Tuesday, June 8, 1999 Published at 01:50 GMT 02:50 UK
Hearing services 'are grim'
Helping the hard of hearing is not expensive, says RNID
People are waiting up to 18 months for a simple hearing test, according to the Royal National Institute for Deaf People (RNID).
The report found that the longest wait for a hearing test was in London - at an average of 18 months.
Waiting times varied greatly around the country, from 14.5 weeks in the south-west to seven weeks in the north-west.
The average wait was 10.5 weeks, but one centre in 10 made people wait more than 26 weeks for a hearing test.
After a test, a further appointment is needed to have a hearing aid fitted, and for this the RNID report found that people can wait up to a further 12 months.
Once in the system, people are generally fitted with out-of-date technology, the RNID report found.
Little time is spent on adjusting the aids to suit the individual's needs or giving guidance on using them. This leads to many giving up on them as a result.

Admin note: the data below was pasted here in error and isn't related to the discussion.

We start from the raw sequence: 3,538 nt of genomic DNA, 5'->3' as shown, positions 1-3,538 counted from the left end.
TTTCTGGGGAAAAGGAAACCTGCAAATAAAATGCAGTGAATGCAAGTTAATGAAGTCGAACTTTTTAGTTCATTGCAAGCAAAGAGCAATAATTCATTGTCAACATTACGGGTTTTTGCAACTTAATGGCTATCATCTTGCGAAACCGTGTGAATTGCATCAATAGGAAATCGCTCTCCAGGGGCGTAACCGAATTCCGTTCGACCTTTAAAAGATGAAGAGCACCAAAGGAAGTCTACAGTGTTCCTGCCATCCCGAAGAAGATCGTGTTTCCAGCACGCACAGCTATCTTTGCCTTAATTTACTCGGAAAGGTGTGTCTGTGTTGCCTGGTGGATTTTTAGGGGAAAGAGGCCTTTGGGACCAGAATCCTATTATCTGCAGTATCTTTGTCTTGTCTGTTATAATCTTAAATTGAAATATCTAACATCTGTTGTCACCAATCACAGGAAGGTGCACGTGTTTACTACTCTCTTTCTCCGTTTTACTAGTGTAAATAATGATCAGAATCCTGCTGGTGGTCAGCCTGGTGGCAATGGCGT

'Lack of resources'
Technology such as hearing aids with directional microphones that pick up less background noise or digital devices are - apart from a handful of cases - only available from the private sector at over-inflated cost, the RNID says.
Lack of resources was cited by many NHS audiology departments as the reason why they are failing to deliver an adequate service.
But the RNID says that providing people with hearing aids is an inexpensive, cost-effective way of helping people improve their quality of life and maintain independence in later years.
In the UK, 48% of people over the age of 55 have some form of hearing loss and this figure rises to 93% of people over the age of 80.
And with an ageing population the numbers of people needing hearing aid services will rise.
Currently two million people in the UK have hearing aids, but the RNID estimates that an additional three million people could benefit significantly from them.
The RNID has called on the government to implement a series of targets:
James Strachan, RNID chief executive, said: "The choice facing an individual with hearing loss is grim.
"Either you pay large sums of money for the latest technology via private hearing aid dispensers or wait unacceptably long periods for free, yet archaic and poor-quality, hearing aids on the NHS.
"People should be fitted with the best and most appropriate hearing aids to suit their needs. No single greater opportunity exists within the NHS to affect the quality of so many people's lives, so positively at such a low per capita cost."